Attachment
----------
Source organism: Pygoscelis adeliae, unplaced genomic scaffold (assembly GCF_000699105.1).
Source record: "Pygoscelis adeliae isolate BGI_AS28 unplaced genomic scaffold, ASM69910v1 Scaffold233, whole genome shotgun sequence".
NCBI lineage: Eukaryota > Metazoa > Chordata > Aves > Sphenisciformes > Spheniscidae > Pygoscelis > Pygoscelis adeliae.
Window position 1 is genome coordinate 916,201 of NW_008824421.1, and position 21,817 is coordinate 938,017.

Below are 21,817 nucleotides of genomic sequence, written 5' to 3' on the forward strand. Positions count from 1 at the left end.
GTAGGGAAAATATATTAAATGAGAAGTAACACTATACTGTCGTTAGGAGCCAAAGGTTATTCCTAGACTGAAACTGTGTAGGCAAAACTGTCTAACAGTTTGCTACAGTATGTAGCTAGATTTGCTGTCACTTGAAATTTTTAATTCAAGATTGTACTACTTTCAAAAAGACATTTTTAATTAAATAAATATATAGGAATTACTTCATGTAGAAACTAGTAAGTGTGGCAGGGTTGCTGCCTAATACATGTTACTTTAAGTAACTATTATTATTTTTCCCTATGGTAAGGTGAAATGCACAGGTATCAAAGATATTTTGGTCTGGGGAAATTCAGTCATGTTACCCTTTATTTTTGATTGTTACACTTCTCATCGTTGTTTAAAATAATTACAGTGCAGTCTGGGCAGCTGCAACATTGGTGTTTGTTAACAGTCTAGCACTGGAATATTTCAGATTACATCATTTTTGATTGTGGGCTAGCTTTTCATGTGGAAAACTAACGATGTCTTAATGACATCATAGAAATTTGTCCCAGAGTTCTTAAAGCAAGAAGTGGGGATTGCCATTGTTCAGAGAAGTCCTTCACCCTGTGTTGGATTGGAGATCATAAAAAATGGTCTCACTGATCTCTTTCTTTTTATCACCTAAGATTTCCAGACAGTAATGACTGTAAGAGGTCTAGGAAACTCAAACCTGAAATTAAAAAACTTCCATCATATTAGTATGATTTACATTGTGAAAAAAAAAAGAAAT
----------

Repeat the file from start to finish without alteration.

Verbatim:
Source organism: Pygoscelis adeliae, unplaced genomic scaffold (assembly GCF_000699105.1).
Source record: "Pygoscelis adeliae isolate BGI_AS28 unplaced genomic scaffold, ASM69910v1 Scaffold233, whole genome shotgun sequence".
NCBI lineage: Eukaryota > Metazoa > Chordata > Aves > Sphenisciformes > Spheniscidae > Pygoscelis > Pygoscelis adeliae.
Window position 1 is genome coordinate 916,201 of NW_008824421.1, and position 21,817 is coordinate 938,017.

Below are 21,817 nucleotides of genomic sequence, written 5' to 3' on the forward strand. Positions count from 1 at the left end.
GTAGGGAAAATATATTAAATGAGAAGTAACACTATACTGTCGTTAGGAGCCAAAGGTTATTCCTAGACTGAAACTGTGTAGGCAAAACTGTCTAACAGTTTGCTACAGTATGTAGCTAGATTTGCTGTCACTTGAAATTTTTAATTCAAGATTGTACTACTTTCAAAAAGACATTTTTAATTAAATAAATATATAGGAATTACTTCATGTAGAAACTAGTAAGTGTGGCAGGGTTGCTGCCTAATACATGTTACTTTAAGTAACTATTATTATTTTTCCCTATGGTAAGGTGAAATGCACAGGTATCAAAGATATTTTGGTCTGGGGAAATTCAGTCATGTTACCCTTTATTTTTGATTGTTACACTTCTCATCGTTGTTTAAAATAATTACAGTGCAGTCTGGGCAGCTGCAACATTGGTGTTTGTTAACAGTCTAGCACTGGAATATTTCAGATTACATCATTTTTGATTGTGGGCTAGCTTTTCATGTGGAAAACTAACGATGTCTTAATGACATCATAGAAATTTGTCCCAGAGTTCTTAAAGCAAGAAGTGGGGATTGCCATTGTTCAGAGAAGTCCTTCACCCTGTGTTGGATTGGAGATCATAAAAAATGGTCTCACTGATCTCTTTCTTTTTATCACCTAAGATTTCCAGACAGTAATGACTGTAAGAGGTCTAGGAAACTCAAACCTGAAATTAAAAAACTTCCATCATATTAGTATGATTTACATTGTGAAAAAAAAAAGAAAT